Globe Amaranth, Gomphrena
Gomphrena globosa 'Fireworks'

Family: Amaranthaceae
Genus: Gomphrena (gom-FREE-nuh) (Info)
Species: globosa (glo-BOH-suh) (Info)
Cultivar: Fireworks
Registered or introduced: 2009

Category:

Annuals

Foliage Color:

Blue-Green

Bloom Characteristics:

Flowers are good for cutting

Flowers are good for drying and preserving

Water Requirements:

Drought-tolerant; suitable for xeriscaping

Where to Grow:

Unknown - Tell us

Height:

24-36 in. (60-90 cm)

36-48 in. (90-120 cm)

Spacing:

24-36 in. (60-90 cm)

36-48 in. (90-120 cm)

Hardiness:

Not Applicable

Sun Exposure:

Full Sun

Danger:

N/A

Bloom Color:

Magenta (Pink-Purple)

Bloom Time:

Late Spring/Early Summer

Mid Summer

Late Summer/Early Fall

Mid Fall

Late Fall/Early Winter

Blooms repeatedly

Foliage:

Herbaceous

Velvet/Fuzzy-Textured

Other details:

Unknown - Tell us

Soil pH requirements:

6.1 to 6.5 (mildly acidic)

6.6 to 7.5 (neutral)

7.6 to 7.8 (mildly alkaline)

7.9 to 8.5 (alkaline)

Patent Information:

Unknown - Tell us

Propagation Methods:

Direct sow as soon as the ground can be worked

From seed; sow indoors before last frost

From seed; direct sow after last frost

Seed Collecting:

Collect seedhead/pod when flowers fade; allow to dry

Allow seedheads to dry on plants; remove and collect seeds

Properly cleaned, seed can be successfully stored

Regional

This plant has been said to grow in the following regions:

Vista, California

Denver, Colorado

Debary, Florida

Jacksonville, Florida

Odessa, Florida

Oviedo, Florida

Wellborn, Florida

Chicago, Illinois

Mounds, Illinois

Barbourville, Kentucky

Mandeville, Louisiana

Natchez, Mississippi

Lees Summit, Missouri

Columbus, Ohio

Dayton, Ohio

Charleston, South Carolina

North Myrtle Beach, South Carolina

Dallas, Texas

Fort Worth, Texas

Mansfield, Texas

show all

Gardeners' Notes:

4
positives
1
neutral
0
negatives
RatingContent
Neutral

On Sep 18, 2013, tx_flower_child from Dallas, TX wrote:

FYI - There is a new Gomphrena called 'Pink Zazzle' that I saw a few days ago. Only one nursery in Dallas has it. It spreads out and is low growing. The flower head is large and at first glance looks a little like a small mum.

Positive

On Sep 3, 2013, nanwicker from North Myrtle Beach, SC wrote:

I saw them today in many different flower borders at the Wilmington, NC Arboreteum in Zone 8 and they looked wonderful .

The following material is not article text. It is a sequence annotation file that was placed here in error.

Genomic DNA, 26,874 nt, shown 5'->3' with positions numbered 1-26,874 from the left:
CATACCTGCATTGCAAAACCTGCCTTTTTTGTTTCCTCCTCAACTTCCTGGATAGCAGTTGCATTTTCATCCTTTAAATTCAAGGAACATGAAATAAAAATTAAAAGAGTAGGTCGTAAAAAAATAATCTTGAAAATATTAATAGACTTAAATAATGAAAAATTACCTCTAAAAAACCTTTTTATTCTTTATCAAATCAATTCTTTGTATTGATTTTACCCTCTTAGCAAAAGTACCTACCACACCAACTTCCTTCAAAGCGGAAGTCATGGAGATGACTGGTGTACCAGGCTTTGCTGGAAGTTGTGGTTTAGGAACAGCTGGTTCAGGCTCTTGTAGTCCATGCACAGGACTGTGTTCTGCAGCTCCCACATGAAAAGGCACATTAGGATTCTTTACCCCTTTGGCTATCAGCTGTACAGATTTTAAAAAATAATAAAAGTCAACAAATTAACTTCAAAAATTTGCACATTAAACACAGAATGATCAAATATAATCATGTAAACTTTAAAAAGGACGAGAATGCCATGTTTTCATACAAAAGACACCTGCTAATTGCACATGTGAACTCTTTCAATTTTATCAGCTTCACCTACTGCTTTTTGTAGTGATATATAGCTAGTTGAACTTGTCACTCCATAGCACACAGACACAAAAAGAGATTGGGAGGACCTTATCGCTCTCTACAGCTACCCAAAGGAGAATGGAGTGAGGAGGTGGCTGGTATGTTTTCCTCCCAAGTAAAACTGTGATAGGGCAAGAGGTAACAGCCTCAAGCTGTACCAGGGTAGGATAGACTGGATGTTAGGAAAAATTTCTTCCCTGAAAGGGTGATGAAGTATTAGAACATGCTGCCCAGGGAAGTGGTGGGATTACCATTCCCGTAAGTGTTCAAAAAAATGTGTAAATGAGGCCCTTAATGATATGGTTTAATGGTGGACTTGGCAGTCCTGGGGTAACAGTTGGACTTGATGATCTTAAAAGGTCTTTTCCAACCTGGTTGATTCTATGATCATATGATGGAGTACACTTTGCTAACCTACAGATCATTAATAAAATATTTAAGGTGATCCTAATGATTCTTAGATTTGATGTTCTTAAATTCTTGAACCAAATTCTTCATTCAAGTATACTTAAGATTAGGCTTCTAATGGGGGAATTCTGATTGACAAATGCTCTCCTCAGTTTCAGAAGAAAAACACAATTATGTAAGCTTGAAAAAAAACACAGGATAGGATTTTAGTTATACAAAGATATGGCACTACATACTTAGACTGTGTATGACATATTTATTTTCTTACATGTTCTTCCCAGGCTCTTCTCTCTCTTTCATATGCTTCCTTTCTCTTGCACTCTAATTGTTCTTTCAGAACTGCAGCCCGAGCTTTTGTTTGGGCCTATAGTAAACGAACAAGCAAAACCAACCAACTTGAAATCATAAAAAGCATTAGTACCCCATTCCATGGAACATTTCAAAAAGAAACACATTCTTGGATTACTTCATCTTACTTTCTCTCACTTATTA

Positive

On Apr 5, 2012, Aegletes from Debary, FL wrote:

Extremely easy to grow. Fills the garden with three foot long, shooting spires topped with little magenta flowers that dance in the in the wind. They tend to sprawl a fair amount, which provides a great opportunity to layer them in the soil to make new plants in early summer. The flowers last into winter in Zone 9. Self-seeds and is a fast grower.

Positive

On Aug 30, 2010, troop1819 from Lees Summit, MO wrote:

My dad volunteers at a botanical garden, and brings me assorted 'extras' from the greenhouse. I got a half dozen of these and planted them in a bed along the driveway. The soil is not the best, and it was June, which is late in the midwest as it's hard to establish plants once the heat of summer is on, but these plants thrived. Half of them are huge - about 3-4 feet high and 3-4 feet wide, unfortunately hanging over the driveway but did not expect them to get that large. Long lasting and profuse blooms and blend in well with the other plants. They are a little 'leggy' so would look better in a bed with other lower growing plants, but don't over shadow the ones beneath them in height.

Positive

On Aug 14, 2010, lharper7 from Natchez, MS wrote:

Planted in late July for some late summer color. Has done exceptionally well in Mississippi's record high temps. First time to plant and will definitely be in my garden next year. Great for cutting and brings movement to the garden.